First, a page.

Indeed, Stranger has a nomadic, doesn't-fit-anywhere, John Rambo feeling. It's full of wonky concepts, like the horror movie take on PTSD, "Night Terrors" or the plastic surgery doomsday visions of "Future Humans." And it ventures into places where it isn't necessarily welcome, with the acoustic outro on "Woman in the Woods" or the breakup song "Habituary." It's less metal than Immortalizer, as sprawling and bat-shit crazy as Stranded on Earth and more focused than any of their previous work.
Himself cites The Wire as a point of comparison for this raucous, often goofy but ultimately dead-serious political statement, and though that may seem strange, it is apt. Like that show, which approached "the system" piece by piece, Stranger introduces a plethora of voices and scenes of America in 2010 and sends them through Valient Himself's comic book-collecting, sci-fi-loving worldview.
A sense of collaboration more engrained than on previous albums helped broaden that worldview. "All the dudes wrote lyrics. All the dudes are singing," Himself exclaims, growing more excited and a bit shocked at the record they developed. Thematically too, they discussed how Stranger may be interpreted by listeners. "We tried to think about what people would think about when they listened."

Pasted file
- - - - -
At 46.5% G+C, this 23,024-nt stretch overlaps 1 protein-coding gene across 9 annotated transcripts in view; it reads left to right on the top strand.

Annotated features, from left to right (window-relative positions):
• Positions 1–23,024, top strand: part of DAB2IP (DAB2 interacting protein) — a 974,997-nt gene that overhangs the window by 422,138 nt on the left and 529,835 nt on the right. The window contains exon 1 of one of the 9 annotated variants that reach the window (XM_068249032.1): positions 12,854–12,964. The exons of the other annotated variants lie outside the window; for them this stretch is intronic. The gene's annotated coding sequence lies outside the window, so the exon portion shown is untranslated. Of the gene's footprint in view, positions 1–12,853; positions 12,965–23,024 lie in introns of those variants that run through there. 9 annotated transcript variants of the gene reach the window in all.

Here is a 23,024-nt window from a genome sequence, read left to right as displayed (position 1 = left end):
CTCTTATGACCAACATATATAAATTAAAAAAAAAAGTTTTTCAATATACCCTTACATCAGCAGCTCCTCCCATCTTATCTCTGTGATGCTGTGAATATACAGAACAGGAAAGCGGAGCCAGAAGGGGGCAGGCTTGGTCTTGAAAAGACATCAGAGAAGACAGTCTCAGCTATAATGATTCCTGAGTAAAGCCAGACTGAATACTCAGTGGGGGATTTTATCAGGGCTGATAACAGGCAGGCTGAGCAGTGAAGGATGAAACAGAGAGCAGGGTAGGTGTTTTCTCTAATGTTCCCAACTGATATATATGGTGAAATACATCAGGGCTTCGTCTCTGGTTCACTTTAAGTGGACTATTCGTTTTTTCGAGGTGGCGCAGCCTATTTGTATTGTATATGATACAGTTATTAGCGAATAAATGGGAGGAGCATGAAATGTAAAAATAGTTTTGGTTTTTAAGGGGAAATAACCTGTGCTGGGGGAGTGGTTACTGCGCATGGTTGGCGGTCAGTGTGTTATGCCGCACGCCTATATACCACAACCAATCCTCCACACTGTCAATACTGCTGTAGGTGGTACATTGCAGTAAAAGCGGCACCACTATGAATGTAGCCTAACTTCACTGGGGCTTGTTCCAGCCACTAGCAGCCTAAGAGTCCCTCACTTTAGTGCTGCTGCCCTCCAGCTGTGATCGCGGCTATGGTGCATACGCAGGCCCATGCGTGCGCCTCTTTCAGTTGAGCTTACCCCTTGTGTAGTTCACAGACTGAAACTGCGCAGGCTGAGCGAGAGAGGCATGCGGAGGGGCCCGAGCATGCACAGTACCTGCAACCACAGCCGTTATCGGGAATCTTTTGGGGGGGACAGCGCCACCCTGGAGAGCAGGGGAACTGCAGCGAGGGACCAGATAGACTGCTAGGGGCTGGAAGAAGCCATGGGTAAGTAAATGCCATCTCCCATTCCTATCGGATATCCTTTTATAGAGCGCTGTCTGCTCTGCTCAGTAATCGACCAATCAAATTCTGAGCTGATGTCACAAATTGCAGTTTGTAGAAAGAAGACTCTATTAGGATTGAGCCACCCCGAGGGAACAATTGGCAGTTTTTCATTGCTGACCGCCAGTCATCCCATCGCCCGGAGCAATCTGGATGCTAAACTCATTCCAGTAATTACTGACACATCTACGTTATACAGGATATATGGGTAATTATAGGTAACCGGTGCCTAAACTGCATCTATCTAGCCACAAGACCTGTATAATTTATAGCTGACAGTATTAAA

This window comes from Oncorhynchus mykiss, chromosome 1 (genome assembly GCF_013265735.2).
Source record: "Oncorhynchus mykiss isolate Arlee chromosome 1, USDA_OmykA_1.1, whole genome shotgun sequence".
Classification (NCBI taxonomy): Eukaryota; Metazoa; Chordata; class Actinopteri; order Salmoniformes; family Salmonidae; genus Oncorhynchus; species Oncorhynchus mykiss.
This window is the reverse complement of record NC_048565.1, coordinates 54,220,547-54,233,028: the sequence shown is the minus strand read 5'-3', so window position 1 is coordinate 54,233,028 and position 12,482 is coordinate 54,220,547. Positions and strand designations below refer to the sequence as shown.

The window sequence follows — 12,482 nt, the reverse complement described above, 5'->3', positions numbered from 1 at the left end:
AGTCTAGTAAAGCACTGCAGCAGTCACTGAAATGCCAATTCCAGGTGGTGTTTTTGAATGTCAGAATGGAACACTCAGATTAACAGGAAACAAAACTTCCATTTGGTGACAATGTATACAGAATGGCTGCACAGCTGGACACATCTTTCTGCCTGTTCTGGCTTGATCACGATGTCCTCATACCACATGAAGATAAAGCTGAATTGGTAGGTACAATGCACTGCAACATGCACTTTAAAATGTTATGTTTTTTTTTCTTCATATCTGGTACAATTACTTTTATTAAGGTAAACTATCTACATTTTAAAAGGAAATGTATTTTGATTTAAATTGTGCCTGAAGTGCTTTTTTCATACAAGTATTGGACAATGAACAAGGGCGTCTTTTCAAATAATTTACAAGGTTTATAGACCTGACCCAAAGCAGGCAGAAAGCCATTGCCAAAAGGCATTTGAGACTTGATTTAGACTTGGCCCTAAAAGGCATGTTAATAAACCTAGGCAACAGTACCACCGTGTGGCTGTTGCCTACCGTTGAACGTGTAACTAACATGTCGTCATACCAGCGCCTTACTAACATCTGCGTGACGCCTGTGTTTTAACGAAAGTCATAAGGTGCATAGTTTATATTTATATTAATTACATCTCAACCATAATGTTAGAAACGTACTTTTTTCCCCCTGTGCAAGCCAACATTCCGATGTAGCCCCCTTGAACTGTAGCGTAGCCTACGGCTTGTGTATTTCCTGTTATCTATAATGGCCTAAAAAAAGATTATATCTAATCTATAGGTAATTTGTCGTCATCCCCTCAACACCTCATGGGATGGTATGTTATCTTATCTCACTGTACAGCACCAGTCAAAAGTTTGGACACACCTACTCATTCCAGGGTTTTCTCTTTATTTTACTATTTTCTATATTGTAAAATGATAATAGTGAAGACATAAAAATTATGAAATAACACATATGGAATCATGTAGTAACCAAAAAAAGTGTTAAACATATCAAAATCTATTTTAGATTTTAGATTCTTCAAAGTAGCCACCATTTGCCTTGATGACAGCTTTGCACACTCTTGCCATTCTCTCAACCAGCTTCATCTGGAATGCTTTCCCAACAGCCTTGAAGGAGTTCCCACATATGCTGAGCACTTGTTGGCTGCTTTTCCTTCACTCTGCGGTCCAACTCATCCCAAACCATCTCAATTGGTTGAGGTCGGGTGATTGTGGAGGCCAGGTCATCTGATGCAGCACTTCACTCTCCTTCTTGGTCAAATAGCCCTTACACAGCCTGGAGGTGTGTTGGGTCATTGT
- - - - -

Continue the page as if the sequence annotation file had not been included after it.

In an attempt to "create a dialogue" and avoid easy answers, they shifted songs' approaches to complicate their narrative. This is best exemplified in a trilogy of songs that directly address wealth, corporations and responsibility. "Gillionaire" (a title that may or may not be a Final Fantasy reference) dresses down the soul-crushing materialism that's led to the recession. In a throaty yelp, Himself asks, "What do you got when you got it all?" and then answers with "Nothing!" Several songs later, on "Double Crossed," this Gillionaire character cheats the American people. Then there's "Vision Quest," wherein the double-crossing Gillionaire (both songs are lyrically name-checked by Himself to underline the obvious conceptual ties) gets double-crossed and realizes he's a pawn, too. So he gets existential and goes off on some '70s movie road trip to find himself. It's a strange albeit crucial twist to the narrative, suggesting a sliver of understanding for even the most loathsome of characters.
Despite that small dash of sympathy for the Gillionaire, Stranger is a pulpy, trippy tour across our troubled country, casting the listener in the wandering Stranger role, with each song presenting another absurd and depressing sight to experience. But it isn't necessarily the bummer political record its thematics might suggest. Valient Thorr's imaginative music is inspiring. It's go-for-broke hard rock that's willing to get political on its own blue-collar yet interstellar terms.